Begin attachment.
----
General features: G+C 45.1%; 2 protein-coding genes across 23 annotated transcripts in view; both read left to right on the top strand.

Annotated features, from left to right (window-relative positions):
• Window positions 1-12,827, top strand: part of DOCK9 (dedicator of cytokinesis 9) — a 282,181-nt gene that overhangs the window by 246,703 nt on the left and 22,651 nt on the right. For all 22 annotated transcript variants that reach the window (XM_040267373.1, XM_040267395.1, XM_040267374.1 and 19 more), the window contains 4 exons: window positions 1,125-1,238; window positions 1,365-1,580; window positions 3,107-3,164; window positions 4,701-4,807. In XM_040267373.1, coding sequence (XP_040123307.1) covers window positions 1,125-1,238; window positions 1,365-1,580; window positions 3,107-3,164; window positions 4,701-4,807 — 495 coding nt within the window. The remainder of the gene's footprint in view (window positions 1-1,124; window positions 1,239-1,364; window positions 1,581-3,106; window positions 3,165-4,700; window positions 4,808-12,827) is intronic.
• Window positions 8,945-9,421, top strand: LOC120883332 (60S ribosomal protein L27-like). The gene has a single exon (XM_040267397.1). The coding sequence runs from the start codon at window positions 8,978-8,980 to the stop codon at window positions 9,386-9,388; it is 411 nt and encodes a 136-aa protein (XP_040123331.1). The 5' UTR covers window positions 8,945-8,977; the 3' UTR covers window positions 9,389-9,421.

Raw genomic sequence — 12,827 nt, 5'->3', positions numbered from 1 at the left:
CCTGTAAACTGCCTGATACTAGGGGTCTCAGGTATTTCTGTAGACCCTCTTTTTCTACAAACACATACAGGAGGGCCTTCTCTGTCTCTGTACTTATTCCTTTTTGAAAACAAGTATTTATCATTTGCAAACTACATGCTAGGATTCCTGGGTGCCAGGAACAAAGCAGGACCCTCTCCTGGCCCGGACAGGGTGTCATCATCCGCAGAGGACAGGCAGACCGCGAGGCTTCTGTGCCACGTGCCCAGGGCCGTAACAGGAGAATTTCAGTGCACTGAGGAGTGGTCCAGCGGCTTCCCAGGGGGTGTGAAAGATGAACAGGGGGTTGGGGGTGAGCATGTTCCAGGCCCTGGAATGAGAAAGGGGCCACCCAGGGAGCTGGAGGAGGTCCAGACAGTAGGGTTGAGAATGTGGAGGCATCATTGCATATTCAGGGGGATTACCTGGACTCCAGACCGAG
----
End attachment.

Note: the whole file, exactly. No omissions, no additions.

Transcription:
General features: G+C 45.1%; 2 protein-coding genes across 23 annotated transcripts in view; both read left to right on the top strand.

Annotated features, from left to right (window-relative positions):
• Window positions 1-12,827, top strand: part of DOCK9 (dedicator of cytokinesis 9) — a 282,181-nt gene that overhangs the window by 246,703 nt on the left and 22,651 nt on the right. For all 22 annotated transcript variants that reach the window (XM_040267373.1, XM_040267395.1, XM_040267374.1 and 19 more), the window contains 4 exons: window positions 1,125-1,238; window positions 1,365-1,580; window positions 3,107-3,164; window positions 4,701-4,807. In XM_040267373.1, coding sequence (XP_040123307.1) covers window positions 1,125-1,238; window positions 1,365-1,580; window positions 3,107-3,164; window positions 4,701-4,807 — 495 coding nt within the window. The remainder of the gene's footprint in view (window positions 1-1,124; window positions 1,239-1,364; window positions 1,581-3,106; window positions 3,165-4,700; window positions 4,808-12,827) is intronic.
• Window positions 8,945-9,421, top strand: LOC120883332 (60S ribosomal protein L27-like). The gene has a single exon (XM_040267397.1). The coding sequence runs from the start codon at window positions 8,978-8,980 to the stop codon at window positions 9,386-9,388; it is 411 nt and encodes a 136-aa protein (XP_040123331.1). The 5' UTR covers window positions 8,945-8,977; the 3' UTR covers window positions 9,389-9,421.

Raw genomic sequence — 12,827 nt, 5'->3', positions numbered from 1 at the left:
CCTGTAAACTGCCTGATACTAGGGGTCTCAGGTATTTCTGTAGACCCTCTTTTTCTACAAACACATACAGGAGGGCCTTCTCTGTCTCTGTACTTATTCCTTTTTGAAAACAAGTATTTATCATTTGCAAACTACATGCTAGGATTCCTGGGTGCCAGGAACAAAGCAGGACCCTCTCCTGGCCCGGACAGGGTGTCATCATCCGCAGAGGACAGGCAGACCGCGAGGCTTCTGTGCCACGTGCCCAGGGCCGTAACAGGAGAATTTCAGTGCACTGAGGAGTGGTCCAGCGGCTTCCCAGGGGGTGTGAAAGATGAACAGGGGGTTGGGGGTGAGCATGTTCCAGGCCCTGGAATGAGAAAGGGGCCACCCAGGGAGCTGGAGGAGGTCCAGACAGTAGGGTTGAGAATGTGGAGGCATCATTGCATATTCAGGGGGATTACCTGGACTCCAGACCGAG